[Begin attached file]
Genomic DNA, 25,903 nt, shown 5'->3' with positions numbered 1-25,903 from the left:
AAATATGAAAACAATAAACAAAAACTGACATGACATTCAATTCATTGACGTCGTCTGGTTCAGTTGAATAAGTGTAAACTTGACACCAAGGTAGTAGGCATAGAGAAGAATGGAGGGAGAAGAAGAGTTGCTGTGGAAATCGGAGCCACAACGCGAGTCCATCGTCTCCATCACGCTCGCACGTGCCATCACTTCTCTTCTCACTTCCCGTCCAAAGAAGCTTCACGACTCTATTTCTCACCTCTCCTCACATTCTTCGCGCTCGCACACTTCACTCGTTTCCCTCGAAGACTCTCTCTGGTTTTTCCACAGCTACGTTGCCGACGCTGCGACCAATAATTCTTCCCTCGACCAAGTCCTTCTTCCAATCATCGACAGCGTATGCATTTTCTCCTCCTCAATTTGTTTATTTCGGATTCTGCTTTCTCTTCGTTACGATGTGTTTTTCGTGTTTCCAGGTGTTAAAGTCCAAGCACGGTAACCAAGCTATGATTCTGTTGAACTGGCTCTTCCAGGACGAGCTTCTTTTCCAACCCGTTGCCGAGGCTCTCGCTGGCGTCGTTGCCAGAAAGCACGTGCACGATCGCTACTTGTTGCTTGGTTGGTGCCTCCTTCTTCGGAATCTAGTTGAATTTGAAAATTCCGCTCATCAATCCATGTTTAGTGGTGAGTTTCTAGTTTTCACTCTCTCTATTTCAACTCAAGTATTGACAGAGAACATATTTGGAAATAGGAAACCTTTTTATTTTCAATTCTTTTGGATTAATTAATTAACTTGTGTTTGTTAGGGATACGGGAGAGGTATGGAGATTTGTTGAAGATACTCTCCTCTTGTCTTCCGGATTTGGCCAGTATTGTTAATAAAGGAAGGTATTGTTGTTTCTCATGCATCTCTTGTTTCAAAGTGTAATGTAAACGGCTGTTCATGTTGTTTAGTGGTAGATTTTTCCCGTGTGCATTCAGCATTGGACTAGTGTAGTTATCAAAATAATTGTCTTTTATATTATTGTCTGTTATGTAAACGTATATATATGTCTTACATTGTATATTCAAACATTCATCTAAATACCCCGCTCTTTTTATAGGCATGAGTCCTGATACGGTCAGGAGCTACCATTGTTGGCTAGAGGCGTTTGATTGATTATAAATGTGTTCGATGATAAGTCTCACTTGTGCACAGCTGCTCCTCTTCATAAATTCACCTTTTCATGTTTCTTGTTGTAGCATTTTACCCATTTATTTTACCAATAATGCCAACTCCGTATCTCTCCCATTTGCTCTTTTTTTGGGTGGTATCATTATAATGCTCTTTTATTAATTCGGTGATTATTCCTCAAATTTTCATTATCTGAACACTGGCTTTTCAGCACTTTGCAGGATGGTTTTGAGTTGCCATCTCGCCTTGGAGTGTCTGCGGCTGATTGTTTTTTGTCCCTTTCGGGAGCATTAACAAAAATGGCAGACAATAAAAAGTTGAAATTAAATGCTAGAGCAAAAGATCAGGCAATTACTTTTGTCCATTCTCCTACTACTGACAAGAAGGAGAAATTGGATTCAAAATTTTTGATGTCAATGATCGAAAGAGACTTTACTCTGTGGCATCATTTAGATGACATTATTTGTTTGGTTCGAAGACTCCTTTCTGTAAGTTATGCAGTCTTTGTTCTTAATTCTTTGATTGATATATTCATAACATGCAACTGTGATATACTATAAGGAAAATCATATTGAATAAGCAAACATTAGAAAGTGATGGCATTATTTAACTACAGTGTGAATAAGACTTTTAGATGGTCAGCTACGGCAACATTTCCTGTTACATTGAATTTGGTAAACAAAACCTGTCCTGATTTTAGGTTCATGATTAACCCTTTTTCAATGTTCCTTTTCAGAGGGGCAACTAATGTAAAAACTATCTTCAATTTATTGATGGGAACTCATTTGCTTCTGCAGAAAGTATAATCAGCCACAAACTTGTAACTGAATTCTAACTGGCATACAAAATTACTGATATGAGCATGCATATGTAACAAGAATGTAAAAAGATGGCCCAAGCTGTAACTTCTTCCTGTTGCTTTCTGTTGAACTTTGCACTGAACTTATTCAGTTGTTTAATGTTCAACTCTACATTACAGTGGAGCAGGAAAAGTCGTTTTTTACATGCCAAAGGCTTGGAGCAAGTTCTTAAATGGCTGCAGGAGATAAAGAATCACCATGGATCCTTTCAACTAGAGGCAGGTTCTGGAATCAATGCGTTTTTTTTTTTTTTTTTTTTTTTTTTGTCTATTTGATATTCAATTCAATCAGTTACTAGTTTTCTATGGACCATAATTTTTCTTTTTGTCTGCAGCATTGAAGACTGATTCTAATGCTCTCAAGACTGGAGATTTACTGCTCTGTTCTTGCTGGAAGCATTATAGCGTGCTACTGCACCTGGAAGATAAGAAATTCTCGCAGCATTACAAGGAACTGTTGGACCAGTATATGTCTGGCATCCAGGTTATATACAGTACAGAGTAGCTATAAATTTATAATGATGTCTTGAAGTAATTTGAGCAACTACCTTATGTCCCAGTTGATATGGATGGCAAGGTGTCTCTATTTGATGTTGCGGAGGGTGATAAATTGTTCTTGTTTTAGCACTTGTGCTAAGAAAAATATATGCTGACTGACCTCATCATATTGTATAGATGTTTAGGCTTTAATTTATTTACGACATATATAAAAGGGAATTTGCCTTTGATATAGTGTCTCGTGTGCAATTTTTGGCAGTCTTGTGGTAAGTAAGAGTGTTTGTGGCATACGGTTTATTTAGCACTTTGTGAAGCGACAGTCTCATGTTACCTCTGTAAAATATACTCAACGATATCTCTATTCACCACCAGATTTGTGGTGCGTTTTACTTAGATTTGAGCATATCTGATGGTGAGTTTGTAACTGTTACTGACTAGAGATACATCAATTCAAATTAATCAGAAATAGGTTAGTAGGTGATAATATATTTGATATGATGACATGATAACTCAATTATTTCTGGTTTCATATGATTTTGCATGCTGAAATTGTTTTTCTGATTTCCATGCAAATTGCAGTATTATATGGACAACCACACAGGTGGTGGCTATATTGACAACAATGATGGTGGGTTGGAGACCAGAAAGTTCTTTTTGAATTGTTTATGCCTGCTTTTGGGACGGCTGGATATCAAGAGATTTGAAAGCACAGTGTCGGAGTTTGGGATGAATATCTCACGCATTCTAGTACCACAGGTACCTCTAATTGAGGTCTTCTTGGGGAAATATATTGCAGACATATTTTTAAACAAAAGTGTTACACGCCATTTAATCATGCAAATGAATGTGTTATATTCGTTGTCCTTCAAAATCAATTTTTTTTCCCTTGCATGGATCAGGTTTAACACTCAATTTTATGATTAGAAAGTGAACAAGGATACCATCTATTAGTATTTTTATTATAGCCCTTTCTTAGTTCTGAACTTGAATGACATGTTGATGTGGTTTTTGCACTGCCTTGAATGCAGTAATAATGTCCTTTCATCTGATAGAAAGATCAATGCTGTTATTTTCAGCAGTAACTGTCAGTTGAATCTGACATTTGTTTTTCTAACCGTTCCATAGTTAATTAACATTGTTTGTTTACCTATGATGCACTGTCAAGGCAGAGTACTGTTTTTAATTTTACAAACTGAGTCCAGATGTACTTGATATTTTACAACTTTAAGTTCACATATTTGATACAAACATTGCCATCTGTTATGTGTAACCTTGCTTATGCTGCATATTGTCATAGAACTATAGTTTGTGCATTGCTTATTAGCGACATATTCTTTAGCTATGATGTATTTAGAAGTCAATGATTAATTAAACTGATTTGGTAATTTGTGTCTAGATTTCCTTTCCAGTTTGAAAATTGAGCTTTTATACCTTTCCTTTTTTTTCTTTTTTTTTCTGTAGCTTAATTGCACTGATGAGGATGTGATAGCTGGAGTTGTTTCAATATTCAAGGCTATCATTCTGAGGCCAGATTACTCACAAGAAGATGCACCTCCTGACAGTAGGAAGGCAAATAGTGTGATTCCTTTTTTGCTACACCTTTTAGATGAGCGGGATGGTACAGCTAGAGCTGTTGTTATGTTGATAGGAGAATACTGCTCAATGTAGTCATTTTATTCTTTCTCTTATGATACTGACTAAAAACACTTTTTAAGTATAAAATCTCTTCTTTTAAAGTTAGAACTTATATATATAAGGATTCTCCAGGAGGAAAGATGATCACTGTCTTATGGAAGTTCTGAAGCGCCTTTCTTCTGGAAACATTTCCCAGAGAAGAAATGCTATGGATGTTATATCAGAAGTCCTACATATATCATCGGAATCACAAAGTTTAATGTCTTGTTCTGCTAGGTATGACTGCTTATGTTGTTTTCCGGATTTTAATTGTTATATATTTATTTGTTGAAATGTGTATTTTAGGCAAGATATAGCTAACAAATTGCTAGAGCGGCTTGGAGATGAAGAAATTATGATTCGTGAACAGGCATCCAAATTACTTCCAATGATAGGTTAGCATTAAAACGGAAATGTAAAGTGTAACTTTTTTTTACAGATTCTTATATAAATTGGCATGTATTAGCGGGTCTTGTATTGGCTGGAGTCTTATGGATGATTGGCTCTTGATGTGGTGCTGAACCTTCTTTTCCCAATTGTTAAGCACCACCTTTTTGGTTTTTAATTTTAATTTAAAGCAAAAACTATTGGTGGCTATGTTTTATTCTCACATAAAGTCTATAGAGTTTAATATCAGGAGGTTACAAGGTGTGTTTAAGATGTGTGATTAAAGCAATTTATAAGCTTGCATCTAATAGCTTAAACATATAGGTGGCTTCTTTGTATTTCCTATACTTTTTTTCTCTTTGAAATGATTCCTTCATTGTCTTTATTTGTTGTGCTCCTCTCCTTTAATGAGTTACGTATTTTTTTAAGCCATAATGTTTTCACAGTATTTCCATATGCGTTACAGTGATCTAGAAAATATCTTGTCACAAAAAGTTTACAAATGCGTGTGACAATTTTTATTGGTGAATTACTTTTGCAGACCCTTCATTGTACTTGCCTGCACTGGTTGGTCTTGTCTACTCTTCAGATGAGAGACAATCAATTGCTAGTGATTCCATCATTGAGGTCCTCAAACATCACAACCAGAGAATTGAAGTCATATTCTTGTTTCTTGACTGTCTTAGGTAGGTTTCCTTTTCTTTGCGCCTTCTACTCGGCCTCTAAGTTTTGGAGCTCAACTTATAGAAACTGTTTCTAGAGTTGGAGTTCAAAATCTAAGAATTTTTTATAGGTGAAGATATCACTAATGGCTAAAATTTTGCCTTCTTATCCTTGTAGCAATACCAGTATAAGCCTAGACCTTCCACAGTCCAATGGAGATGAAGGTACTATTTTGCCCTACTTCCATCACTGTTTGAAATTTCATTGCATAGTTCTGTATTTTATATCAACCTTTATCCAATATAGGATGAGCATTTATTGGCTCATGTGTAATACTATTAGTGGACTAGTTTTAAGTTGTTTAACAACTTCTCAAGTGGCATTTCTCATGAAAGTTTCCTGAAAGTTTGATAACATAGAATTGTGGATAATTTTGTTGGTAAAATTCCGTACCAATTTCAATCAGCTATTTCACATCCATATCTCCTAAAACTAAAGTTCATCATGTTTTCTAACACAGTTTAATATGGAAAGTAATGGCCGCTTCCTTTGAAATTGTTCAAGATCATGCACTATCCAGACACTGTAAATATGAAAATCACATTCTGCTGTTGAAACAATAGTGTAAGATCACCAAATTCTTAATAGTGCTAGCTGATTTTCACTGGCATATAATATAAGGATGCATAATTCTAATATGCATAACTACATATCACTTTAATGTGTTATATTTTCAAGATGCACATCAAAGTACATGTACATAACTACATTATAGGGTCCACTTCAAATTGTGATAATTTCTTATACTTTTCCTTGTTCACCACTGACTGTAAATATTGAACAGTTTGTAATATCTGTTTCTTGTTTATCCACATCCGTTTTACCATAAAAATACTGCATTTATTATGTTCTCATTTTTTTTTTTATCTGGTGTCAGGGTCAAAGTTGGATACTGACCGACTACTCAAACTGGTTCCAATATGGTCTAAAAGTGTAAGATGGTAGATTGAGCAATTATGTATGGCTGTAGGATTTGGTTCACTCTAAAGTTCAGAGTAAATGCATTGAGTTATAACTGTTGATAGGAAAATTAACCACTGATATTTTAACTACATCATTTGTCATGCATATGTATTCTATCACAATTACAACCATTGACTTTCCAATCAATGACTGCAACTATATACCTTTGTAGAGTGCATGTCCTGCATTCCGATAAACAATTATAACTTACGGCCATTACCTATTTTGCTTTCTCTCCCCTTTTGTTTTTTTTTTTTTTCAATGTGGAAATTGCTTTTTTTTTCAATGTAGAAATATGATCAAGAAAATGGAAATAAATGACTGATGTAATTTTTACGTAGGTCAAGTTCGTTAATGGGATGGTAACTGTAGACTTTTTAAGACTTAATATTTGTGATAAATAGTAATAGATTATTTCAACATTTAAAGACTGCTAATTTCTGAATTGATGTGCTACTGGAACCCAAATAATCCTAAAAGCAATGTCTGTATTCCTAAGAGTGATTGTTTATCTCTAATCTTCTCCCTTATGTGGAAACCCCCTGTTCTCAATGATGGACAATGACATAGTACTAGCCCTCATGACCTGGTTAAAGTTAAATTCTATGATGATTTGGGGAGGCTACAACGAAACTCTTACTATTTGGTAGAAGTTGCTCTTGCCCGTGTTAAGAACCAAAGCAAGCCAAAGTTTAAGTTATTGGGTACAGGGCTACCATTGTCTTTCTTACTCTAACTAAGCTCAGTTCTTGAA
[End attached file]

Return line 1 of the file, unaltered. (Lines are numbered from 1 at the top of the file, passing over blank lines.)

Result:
Genomic DNA, 25,903 nt, shown 5'->3' with positions numbered 1-25,903 from the left: